If this is what our modern-day scientific community gives us, then dare I say the old system of monks seeking to know the creator by studying the creation, noblemen for whom science is a gentleman's hobby and lone inventors driven by their desire are much more scientific and less dogmatic than what we have today.
Technological progress masks societal decline; it does not reverse it and is a time-delayed function of civilisation to boot. Post-scarcity will merely reduce the amount of civilisational capital required to keep things running under a veneer of civility, but will not solve the problem of exponential growth of negative-capital individuals biting holes all over the place. Indeed, the way techno-futurists amongst the reaction primarily reconcile technological progress with traditional and reactionary thought is that without reaction, technological progress is not just unsustainable, but can just as easily be destructive. Let's say that transhumanist technology progresses to the point where furries, otherkin and other weird followings can modify their bodies to their liking. Banning or restricting technologies has historically never been proven effective at controlling use - only social mores can effect such control.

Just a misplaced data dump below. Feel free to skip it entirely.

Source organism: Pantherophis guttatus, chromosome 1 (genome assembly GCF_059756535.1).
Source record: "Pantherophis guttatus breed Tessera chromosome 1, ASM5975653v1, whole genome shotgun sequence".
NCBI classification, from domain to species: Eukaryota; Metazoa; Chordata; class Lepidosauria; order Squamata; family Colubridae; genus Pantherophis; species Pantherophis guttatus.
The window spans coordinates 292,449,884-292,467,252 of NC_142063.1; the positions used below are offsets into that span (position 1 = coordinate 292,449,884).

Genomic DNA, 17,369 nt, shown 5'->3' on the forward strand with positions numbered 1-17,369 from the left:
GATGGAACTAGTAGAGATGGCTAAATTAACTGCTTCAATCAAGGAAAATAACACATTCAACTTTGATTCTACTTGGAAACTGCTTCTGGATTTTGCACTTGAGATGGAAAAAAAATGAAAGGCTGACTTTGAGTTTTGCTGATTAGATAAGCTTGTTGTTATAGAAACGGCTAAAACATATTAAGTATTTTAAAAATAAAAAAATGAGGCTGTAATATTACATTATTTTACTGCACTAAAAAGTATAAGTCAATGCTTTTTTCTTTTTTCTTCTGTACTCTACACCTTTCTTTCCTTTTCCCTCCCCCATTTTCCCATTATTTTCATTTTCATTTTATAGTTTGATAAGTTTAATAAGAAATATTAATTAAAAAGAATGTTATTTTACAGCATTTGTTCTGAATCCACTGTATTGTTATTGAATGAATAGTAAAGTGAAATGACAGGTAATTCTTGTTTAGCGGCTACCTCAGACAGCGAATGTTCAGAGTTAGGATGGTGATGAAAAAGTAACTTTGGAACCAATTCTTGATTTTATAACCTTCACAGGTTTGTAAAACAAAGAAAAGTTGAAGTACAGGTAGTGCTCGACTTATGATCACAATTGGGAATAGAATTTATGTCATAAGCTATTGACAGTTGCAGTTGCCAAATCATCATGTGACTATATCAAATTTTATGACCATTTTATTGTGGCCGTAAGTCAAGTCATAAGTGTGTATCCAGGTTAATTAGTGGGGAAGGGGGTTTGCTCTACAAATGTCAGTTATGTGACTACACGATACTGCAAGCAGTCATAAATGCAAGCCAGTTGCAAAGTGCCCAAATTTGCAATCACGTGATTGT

In AH is going to build himself a virus!, Angry Harry posits that the technology for a lone malcontent to build himself something extremely dangerous - a suitcase nuke or a vial of virus - will become available to everyone in the near future, and it will become impossible for any government to stop its spread. Have they had any luck with the Liberator? I doubt so.
And that's something to think about.
In short, my positions on the matter -